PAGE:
Dark Meat has spent the past two years touring the country and honing its raucous, psychedelicized tunes, which manage to somehow evoke the immediacy of late-'60s Stooges, early-'70s mind-warping guitar expeditions and the anything-goes spirit of a Parliament show. With more than a dozen members, the band's Flaming Lips-esque live shows -- complete with a full horn section, choreographed backup dancers and goofy outfits -- caught the attention of many at this year's South by Southwest indie-music throwdown in Austin, Texas.
It was the second time at the festival for Dark Meat, and frontman Jim McHugh says the band couldn't have done better.
"South by Southwest was a business venture, and we've been through the trenches enough to view it as such," says McHugh, whose delivery of the band's cataclysmic, fever-dream songs gives the massive collective a fiery focal point. "We got a lot of attention, and I'm thankful for it ... but all of the press focused on the spectacle. I can't blame 'em -- we were pretty spectacular in that sense of the word, just being destructive and insane, and being really over the top. But only a few people focused on the music. Y'know, the Stones had a horn section, and nobody focused on that or thought it odd back then."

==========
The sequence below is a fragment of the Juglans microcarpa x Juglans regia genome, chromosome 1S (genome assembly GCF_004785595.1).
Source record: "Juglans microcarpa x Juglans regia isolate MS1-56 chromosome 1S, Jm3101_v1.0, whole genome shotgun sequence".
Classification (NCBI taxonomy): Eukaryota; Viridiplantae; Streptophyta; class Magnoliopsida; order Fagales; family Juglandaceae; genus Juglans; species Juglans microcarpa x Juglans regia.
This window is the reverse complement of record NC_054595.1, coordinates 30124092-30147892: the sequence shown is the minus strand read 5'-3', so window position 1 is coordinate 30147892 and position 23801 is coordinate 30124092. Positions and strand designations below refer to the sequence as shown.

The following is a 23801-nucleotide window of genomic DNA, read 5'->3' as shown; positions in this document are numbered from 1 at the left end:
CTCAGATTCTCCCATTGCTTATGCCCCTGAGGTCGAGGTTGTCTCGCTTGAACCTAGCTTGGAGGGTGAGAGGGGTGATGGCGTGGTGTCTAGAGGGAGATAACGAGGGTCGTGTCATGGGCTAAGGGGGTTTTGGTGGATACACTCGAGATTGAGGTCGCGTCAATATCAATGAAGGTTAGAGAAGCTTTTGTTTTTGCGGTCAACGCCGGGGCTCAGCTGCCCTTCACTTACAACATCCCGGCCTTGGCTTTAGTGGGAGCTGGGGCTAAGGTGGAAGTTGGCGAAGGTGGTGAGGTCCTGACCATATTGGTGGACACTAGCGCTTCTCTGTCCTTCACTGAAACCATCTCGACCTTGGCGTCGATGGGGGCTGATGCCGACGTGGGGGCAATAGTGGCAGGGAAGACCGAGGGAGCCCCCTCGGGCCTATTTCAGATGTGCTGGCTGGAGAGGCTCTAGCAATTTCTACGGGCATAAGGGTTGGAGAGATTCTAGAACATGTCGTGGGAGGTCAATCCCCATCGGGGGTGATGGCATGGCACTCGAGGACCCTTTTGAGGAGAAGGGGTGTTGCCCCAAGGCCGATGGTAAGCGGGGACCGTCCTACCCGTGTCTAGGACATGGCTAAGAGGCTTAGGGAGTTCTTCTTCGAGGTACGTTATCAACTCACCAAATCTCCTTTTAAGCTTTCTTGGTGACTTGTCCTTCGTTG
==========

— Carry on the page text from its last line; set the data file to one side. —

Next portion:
One particularly raucous night in Texas found the band performing The Stooges' classic album Funhouse in its entirety, with the face-painted McHugh harpooning his mic stand into the club's ceiling while fending off irate bouncers with a monitor.
Starting out as two roommates jamming on Neil Young songs in the fecund musical college town of Athens, Ga., Dark Meat soon ballooned into an impossibly vigorous, sprawling band, which made its public debut in October 2005. Loose recording sessions culminated in the 2006 album Universal Indians, released on the Athens-based Orange Twin label and named the year's best local album by alt-weekly Flagpole.
The tastemaking label Vice Records, home to bands like the Black Lips and Chromeo, snatched up the group earlier this year. Vice re-releases Universal Indians with some bonus tracks on CD and vinyl on April 22, and will also put out Dark Meat's sophomore album later this year.
Dark Meat with Italian Ice, Bad Faith Compromise and Frozen Hellsicles. 8 p.m. Tue., April 22. Garfield Artworks, 4931 Penn Ave, Garfield. $7. All ages. 412-361-2262 or www.garfieldartworks.com